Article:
# 5 Best Ways to Count Maximum Number of Distinct Pairs with Differences Larger Than a Target in Python

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π‘ Problem Formulation: Imagine you have an array of integers and you want to find the maximum number of unique pairs in which the absolute difference between each pair is greater than a specified target value. For example, given the list `[1, 5, 3, 4, 2]` and a target difference of `2`, the desired output is `2` because there are two such pairs: (1, 4) and (1, 5).

## Method 1: Using a Nested Loop

This approach involves iterating through the list with two nested loops, comparing each possible pair to determine if their difference exceeds the target. We can use a set to store the pairs to ensure their uniqueness.

Here’s an example:

```def count_distinct_pairs(nums, target):
pairs = set()
for i in range(len(nums)):
for j in range(i+1, len(nums)):
if abs(nums[i] - nums[j]) > target:
return len(pairs)

# Example usage
print(count_distinct_pairs([1, 5, 3, 4, 2], 2))```

The output of this code snippet:

`2`

This nested loop method iterates over each element and its subsequent elements to check the difference between them. If the difference is greater than the target, the pair is added to a set which automatically handles the uniqueness. Finally, we return the number of unique pairs that have been found.

## Method 2: Using Sorting

First, we sort the list of numbers. This will allow us to then iterate through the list just once, using two pointers to find pairs that meet the criteria, as once sorted, we can “slide” the pointers as needed to find qualifying pairs.

Here’s an example:

```def count_distinct_pairs(nums, target):
nums.sort()
count = 0
i, j = 0, 1
while j < len(nums):
if nums[j] - nums[i] > target:
count +=1
i += 1
j += 1
return count

# Example usage
print(count_distinct_pairs([1, 5, 3, 4, 2], 2))```

The output of this code snippet:

`2`

By sorting the numbers first, we can efficiently find pairs by using two pointers. The first pointer starts at the beginning of the array, and the second starts just after the first. If the difference between the numbers at these pointers is greater than the target, we increment the count and move the first pointer up by one. Then, we continue to move the second pointer and repeat the process until we have compared every element.

## Method 3: Using Hash Table

This method uses a hash table (implemented in Python as a dictionary) to store the numbers. As we iterate over the list, we check if there’s already a number in the hash table that, when paired with the current number, would have a difference larger than the target. We further employ a set to keep count of distinct pairs.

Here’s an example:

```def count_distinct_pairs(nums, target):
seen = {}
pairs = set()
for num in nums:
if num - target in seen:
if num + target in seen:
seen[num] = True
return len(pairs)

# Example usage
print(count_distinct_pairs([1, 5, 3, 4, 2], 2))```

The output of this code snippet:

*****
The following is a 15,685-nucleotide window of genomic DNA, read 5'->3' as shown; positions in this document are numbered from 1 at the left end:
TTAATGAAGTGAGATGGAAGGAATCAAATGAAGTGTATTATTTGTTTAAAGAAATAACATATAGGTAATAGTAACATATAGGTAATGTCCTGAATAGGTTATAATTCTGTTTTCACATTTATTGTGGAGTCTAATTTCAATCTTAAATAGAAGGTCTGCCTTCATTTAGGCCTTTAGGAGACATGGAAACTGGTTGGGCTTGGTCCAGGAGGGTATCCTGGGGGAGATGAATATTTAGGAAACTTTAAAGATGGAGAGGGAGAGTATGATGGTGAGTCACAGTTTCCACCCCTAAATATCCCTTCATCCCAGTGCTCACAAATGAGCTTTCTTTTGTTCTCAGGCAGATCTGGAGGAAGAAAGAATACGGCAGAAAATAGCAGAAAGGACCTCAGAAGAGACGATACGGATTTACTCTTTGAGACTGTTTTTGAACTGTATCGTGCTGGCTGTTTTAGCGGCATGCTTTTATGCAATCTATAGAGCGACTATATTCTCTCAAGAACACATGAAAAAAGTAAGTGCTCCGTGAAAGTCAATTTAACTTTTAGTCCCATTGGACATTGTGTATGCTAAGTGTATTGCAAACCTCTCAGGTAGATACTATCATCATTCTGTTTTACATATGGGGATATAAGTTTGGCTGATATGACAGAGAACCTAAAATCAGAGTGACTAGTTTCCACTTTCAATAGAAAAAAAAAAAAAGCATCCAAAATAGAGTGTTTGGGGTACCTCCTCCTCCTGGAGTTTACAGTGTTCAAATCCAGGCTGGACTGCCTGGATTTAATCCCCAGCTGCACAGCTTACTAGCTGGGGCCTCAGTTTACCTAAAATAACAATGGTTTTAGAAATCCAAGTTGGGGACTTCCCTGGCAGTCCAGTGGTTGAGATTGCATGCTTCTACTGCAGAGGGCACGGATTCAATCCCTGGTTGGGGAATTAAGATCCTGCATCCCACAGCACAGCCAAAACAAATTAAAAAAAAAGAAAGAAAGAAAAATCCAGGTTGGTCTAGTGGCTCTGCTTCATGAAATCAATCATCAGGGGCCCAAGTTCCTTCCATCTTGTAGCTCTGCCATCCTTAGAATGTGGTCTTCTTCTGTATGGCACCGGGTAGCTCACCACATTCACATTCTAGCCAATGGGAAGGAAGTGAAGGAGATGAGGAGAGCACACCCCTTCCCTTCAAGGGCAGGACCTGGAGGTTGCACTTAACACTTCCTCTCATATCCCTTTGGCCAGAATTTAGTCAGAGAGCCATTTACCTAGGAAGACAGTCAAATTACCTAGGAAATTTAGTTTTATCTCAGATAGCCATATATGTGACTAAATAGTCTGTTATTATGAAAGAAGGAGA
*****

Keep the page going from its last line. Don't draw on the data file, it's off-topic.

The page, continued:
`2`

In this approach, we keep a hash table to record the existence of each number as we iterate through the list. For each number, we look for its potential partners that are greater or less than it by the target difference in the hash table. If a partner is found, we add the pair to a set to keep count of distinct pairs.

## Method 4: Using Binary Search

After sorting the array of numbers, we perform a binary search for each number to find a pair with a difference greater than the target. This uses the fact that a sorted list can be efficiently searched to find potential partners.

Here’s an example:

```import bisect

def count_distinct_pairs(nums, target):
nums.sort()
pairs = set()
for i, num in enumerate(nums):
partner_index = bisect.bisect_left(nums, num + target + 1)
if partner_index < len(nums):
return len(pairs)

# Example usage
print(count_distinct_pairs([1, 5, 3, 4, 2], 2))```

The output of this code snippet:

`2`

This method benefits from the sorted list property by finding potential partners through binary search, which significantly improves performance for larger lists. The `bisect_left` function finds the index where an element with a value greater than `num + target` should be inserted, effectively finding a partner for `num`.

## Bonus One-Liner Method 5: List Comprehensions with a Set

This one-liner uses a list comprehension within a set to generate all pairs that satisfy the difference criterion in a concise and functional way.

Here’s an example:

```def count_distinct_pairs(nums, target):
return len({(min(x, y), max(x, y)) for x in nums for y in nums if x != y and abs(x - y) > target})

# Example usage
print(count_distinct_pairs([1, 5, 3, 4, 2], 2))```

The output of this code snippet:

`2`

This one-liner works by generating all possible pairs using a set comprehension to ensure distinctness. We only include a pair if their absolute difference is greater than the target and they are not equal (to avoid pairs of the same element).

## Summary/Discussion

• Method 1: Using a Nested Loop. Simple implementation. Quadratic complexity may lead to performance issues with large lists.
• Method 2: Using Sorting. More efficient than nested loop for large data sets, thanks to sorted array properties. However, it can still be somewhat inefficient since it does not use the full advantage of sorted arrays for reducing the search space.
• Method 3: Using Hash Table. Efficient for data with a broad range of values. Might consume more memory because of hash table and set usage.
• Method 4: Using Binary Search. Offers the best performance for large, sorted data sets. Requires understanding of binary search and sorted array manipulation.
• Bonus Method 5: List Comprehensions with a Set. Elegant and concise one-liner. Has a clear disadvantage in terms of performance due to the full pair generation for large lists.